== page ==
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The Real Reason For Saudi Arabia’s Oil Production Cuts

"It's not about . . . jacking up prices, it's about making the decisions that are right when we have the data," Saudi energy minister Abdulaziz bin Salman said this week, commenting on the decision by the Kingdom and Russia to extend oil production cuts first implemented in July.

Naturally, when that happened, everyone thought it was about prices. The Saudi budget needs higher prices than $70 per barrel of Brent crude. It needs it because the Crown Prince of the Kingdom has ambitious public spending plans aimed at reducing Saudi Arabia's dependence on oil revenues.

Everyone thought this was the most obvious motivation for the cuts, but not according to bin Salman himself. It appears that the energy minister of OPEC's top producer shares the fears of many a trader that kept oil prices depressed for most of the first half of the year.

"The jury's still out about what will happen to Europe in terms of growth," bin Salman said at the World Petroleum Congress in Calgary, Canada, as quoted by the Financial Times.

"The jury's still out about what the central bankers will do in terms of additional interest rates . . . The jury's still out about how the US economy will fare within the context of what's happening globally."

In other words, like many an analyst citing demand concern after demand concern in the past eight months, Saudi Arabia's energy minister is worried about the demand side of the oil equation. 

So is the International Energy Agency. Only it is worried that there will be not enough supply to meet what it sees as accelerating demand. The fact of this acceleration must be a disappointment for the IEA, who recently forecast that peak oil demand will occur before 2030 and two years ago said the world needed no more new oil and gas exploration beyond 2021.

"It's always better to go by my motto, which is, 'I believe it when I see it.' When reality comes around as it's been forecast, Hallelujah, we can produce more," bin Salman also said at the industry event.

Indeed, it would be hard to argue with the official that supply and demand forecasts are not always accurate. It is enough to recall all the projections of massive Chinese economic growth this year, which could have fueled higher prices earlier in the year.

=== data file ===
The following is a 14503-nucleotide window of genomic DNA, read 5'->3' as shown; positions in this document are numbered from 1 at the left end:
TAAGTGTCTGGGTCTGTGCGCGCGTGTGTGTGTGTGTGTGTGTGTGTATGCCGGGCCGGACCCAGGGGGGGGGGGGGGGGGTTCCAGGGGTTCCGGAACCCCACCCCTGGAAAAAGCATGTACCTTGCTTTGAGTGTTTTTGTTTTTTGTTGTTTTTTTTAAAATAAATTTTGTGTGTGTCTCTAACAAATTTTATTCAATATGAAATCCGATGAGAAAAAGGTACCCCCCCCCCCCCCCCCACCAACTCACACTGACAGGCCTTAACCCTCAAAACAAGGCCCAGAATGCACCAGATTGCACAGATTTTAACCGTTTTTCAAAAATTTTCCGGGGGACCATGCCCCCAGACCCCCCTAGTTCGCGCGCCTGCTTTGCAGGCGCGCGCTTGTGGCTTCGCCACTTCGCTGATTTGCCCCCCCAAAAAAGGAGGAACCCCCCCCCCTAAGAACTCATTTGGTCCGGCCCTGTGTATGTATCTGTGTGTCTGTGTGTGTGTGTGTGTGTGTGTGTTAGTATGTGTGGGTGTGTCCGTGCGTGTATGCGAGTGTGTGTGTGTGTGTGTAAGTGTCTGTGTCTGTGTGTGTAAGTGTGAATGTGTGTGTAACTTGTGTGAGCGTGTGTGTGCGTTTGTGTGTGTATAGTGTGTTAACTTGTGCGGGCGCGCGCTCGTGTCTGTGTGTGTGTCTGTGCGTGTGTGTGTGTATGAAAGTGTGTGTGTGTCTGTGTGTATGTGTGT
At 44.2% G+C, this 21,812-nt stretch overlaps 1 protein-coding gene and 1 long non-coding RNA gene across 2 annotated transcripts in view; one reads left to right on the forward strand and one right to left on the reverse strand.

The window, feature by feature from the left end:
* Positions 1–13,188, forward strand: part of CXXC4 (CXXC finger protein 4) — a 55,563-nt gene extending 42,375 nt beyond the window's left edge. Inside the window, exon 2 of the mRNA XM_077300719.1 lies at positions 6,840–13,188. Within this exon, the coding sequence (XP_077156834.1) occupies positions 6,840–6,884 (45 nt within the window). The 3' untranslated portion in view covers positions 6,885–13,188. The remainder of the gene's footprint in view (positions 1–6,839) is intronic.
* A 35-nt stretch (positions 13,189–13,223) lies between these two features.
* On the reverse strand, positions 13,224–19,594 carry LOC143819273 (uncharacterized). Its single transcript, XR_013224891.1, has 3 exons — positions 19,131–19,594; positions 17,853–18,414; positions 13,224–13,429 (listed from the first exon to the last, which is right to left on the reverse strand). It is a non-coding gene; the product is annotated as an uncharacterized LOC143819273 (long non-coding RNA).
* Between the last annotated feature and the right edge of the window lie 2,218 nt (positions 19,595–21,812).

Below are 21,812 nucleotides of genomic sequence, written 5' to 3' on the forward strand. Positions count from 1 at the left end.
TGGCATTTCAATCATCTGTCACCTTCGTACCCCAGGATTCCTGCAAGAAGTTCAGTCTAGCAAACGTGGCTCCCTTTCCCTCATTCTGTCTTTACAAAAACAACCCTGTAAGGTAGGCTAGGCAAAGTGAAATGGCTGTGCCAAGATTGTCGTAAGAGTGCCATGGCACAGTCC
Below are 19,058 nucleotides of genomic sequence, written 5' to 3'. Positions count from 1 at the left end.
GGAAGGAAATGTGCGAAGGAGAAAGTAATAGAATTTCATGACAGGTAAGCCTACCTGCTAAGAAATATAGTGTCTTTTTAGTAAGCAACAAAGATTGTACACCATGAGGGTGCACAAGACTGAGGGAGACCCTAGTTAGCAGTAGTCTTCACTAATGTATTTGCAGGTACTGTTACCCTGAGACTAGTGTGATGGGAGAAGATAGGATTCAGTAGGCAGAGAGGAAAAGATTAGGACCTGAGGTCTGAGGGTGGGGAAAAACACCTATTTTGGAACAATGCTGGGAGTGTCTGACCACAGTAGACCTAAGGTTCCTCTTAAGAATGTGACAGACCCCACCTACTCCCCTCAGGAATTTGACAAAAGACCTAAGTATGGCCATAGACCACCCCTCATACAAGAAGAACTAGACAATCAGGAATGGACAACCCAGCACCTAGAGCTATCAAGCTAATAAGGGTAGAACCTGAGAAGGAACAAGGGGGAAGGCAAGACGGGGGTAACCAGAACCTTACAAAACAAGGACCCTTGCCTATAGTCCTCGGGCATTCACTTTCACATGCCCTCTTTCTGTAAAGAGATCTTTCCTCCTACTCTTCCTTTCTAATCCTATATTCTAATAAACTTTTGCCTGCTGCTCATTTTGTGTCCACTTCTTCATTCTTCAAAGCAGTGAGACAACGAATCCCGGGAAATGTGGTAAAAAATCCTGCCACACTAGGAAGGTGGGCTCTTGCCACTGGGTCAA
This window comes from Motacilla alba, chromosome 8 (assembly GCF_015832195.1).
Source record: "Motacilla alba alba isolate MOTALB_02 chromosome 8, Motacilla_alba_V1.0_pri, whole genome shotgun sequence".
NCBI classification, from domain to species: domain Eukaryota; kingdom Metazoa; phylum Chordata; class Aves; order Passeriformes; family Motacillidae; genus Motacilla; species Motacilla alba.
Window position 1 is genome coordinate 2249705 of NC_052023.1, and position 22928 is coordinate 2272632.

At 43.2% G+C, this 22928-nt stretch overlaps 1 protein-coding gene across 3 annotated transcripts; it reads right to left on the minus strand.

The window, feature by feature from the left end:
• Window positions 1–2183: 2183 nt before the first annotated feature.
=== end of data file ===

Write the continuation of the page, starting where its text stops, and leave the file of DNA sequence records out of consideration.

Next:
Yet even though Chinese oil demand broke record after record, the market was focused on economic indicators in the country, which kept a lid on prices for months, eventually prompting the Saudis and the Russians to act more decisively.

It would be hard to argue that some of the biggest markets for crude, such as Europe and the United States, have been stumbling on the way to post-pandemic recovery, especially since last year both committed to indirect participation in the Ukraine war. Yet that stumble has not really affected oil demand-something that both bin Salman and market analysts ought to know.

Neither is seeing a rush into oil alternatives, it seems. While EV sales are soaring in both the United States and Europe, oil demand in both markets has done the opposite of falling. Indeed, the European Union has even remained a strong buyer of Russian hydrocarbons despite sanctions and the oil embargo.

All this suggests that oil demand is quite resilient-an observation that would not surprise anyone who has a basic understanding of energy markets-and that Saudi Arabia's energy minister does not really have any cause for concern in this respect.

However, in a context fraught with projections that oil and gas are on their way out because of the transition, the Saudi approach could be an anticipatory one. If demand for oil is about to peak soon, big producers better make the best of their resources right now before the peak comes. It would be difficult for anyone to challenge that on any reasonable grounds.

That said, bin Salman called the IEA out for its forecasts of peak oil demand and "the spectacular growth of clean energy technologies such as solar panels and electric vehicles." The agency, he said, as quoted by Reuters, had "moved from being a forecaster and assessor of the market to one practicing political advocacy." 

When a former forecaster becomes an advocate, the credibility of their forecasts takes a plunge. Yet many continue to use these forecasts to make decisions that can affect oil demand trends. The most obvious example is the subsidy race in Europe and the U.S. that is fueling the shift from oil and gas to alternatives. This race also involves discouraging oil and gas use through taxation.

This race is based on forecasts, including from the IEA, that wind and solar-as sources of electricity, including as car "fuel"-are comparable alternatives to oil and gas. And investors make decisions about where to put their money based on these forecasts.

No wonder Aramco's CEO also hit back at the IEA, warning that "We need to invest [in oil and gas], otherwise in the mid- to long-term we will have another crisis and we will go backward in terms of using more and more coal and other cheap products that are available today."

It is also no wonder that in such a political environment, Saudi Arabia's energy minister would rather play it safe, especially if carbon taxing of the general population spreads, sapping demand for oil most effectively.

By Irina Slav for Oilprice.com

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Irina Slav

Irina is a writer for Oilprice.com with over a decade of experience writing on the oil and gas industry. More